Broward commissioners to decide on Fort Lauderdale's streetcar project

After budget issues, support for the Wave may have finally dried up

FORT LAUDERDALE, Fla. – Electric street cars have been popping up all over the United States and when the federal government committed nearly $90 million to Fort Lauderdale it seemed as if the South Florida city would be next.

When bids came back $100 million over an already expanded budget, however, the Florida Department of Transportation was asked to revise the scope of the project.

Now, the Broward County Commission will decide Tuesday whether the project, called the Wave, will move forward after having been discussed for almost 15 years.

The Florida Department of Transportation needs the commission's approval before it can start work on the Wave.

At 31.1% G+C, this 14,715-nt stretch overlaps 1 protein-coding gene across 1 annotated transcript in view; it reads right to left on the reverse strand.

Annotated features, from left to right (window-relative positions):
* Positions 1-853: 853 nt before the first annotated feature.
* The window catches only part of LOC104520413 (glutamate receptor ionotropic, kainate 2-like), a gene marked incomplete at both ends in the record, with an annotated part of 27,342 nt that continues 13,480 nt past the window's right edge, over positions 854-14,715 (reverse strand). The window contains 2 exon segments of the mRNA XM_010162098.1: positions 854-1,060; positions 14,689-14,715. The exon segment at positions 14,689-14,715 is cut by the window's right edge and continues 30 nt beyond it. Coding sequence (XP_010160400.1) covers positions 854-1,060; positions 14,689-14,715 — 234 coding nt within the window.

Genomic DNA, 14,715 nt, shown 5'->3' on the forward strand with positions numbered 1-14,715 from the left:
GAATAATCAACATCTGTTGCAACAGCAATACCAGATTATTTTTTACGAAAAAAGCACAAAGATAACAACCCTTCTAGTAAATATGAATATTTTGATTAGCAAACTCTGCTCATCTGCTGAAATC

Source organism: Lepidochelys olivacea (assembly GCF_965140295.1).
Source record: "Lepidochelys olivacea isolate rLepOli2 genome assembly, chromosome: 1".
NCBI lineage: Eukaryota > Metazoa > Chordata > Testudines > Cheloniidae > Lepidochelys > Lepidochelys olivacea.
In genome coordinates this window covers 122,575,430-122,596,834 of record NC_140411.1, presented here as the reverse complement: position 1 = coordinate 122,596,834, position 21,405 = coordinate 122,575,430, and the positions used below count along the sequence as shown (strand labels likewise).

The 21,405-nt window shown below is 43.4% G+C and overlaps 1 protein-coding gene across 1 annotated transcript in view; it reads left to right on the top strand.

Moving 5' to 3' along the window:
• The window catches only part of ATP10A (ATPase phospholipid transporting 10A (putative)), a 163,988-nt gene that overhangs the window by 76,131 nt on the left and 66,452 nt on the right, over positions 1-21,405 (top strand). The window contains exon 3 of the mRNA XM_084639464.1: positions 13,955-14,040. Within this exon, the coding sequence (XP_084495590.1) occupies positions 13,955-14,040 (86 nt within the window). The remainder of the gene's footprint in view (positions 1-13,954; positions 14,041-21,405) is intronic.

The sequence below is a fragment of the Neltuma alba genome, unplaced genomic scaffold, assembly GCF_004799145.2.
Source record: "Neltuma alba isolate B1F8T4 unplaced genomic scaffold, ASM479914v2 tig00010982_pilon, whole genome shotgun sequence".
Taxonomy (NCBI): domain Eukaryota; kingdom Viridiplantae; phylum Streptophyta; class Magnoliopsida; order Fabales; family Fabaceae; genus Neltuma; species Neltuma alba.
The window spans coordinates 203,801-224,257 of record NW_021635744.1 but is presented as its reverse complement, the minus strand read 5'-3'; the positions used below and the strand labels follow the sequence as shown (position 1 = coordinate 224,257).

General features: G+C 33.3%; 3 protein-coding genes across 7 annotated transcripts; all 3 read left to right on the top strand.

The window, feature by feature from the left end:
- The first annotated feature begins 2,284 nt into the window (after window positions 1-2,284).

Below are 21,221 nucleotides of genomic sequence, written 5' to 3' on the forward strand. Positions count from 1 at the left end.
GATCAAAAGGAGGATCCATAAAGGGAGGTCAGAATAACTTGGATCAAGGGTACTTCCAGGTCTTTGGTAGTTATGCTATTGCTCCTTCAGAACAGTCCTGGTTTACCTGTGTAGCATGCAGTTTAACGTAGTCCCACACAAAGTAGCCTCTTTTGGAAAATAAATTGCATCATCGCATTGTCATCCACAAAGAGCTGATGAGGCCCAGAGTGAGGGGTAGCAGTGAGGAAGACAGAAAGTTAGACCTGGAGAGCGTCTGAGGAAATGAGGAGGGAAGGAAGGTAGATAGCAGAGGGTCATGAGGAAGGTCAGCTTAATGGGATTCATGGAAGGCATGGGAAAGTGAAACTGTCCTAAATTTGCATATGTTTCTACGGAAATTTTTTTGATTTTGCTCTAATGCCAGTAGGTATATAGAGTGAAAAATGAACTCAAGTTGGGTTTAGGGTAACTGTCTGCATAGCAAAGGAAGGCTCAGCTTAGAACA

But that approval is far from a sure thing as support for the project has waned in recent months. Both of Fort Lauderdale's mayoral candidates oppose the Wave.

"We've got to start a smart solution to traffic and gridlock, and this is one piece of it," said Alan Hooper, chairman of Fort Lauderdale's Downtown Development Authority, which supports the project.

Funding issues aren't the only challenges facing the Wave.

Opponents have questioned the everything from the technology used to the planned 2.8-mile route along Andrews Avenue, and the most pressing issue may be claims that the Wave will sink.

Retired engineer Dane Hancock questioned whether the soil in Fort Lauderdale can accommodate the streetcar project.

"A year ago this month, they did a very extensive soils report one of the best I've seen in my 52 years, and it shows our South Florida soil will not support the weight of the Wave. It's going to sink," Hancock said.

Hooper said Hancock's concerns are unfounded.

"Truth is, the soil is holding up 25 30-story buildings. I don't think two tracks and a train are going to be affected by the soil," Hooper said.

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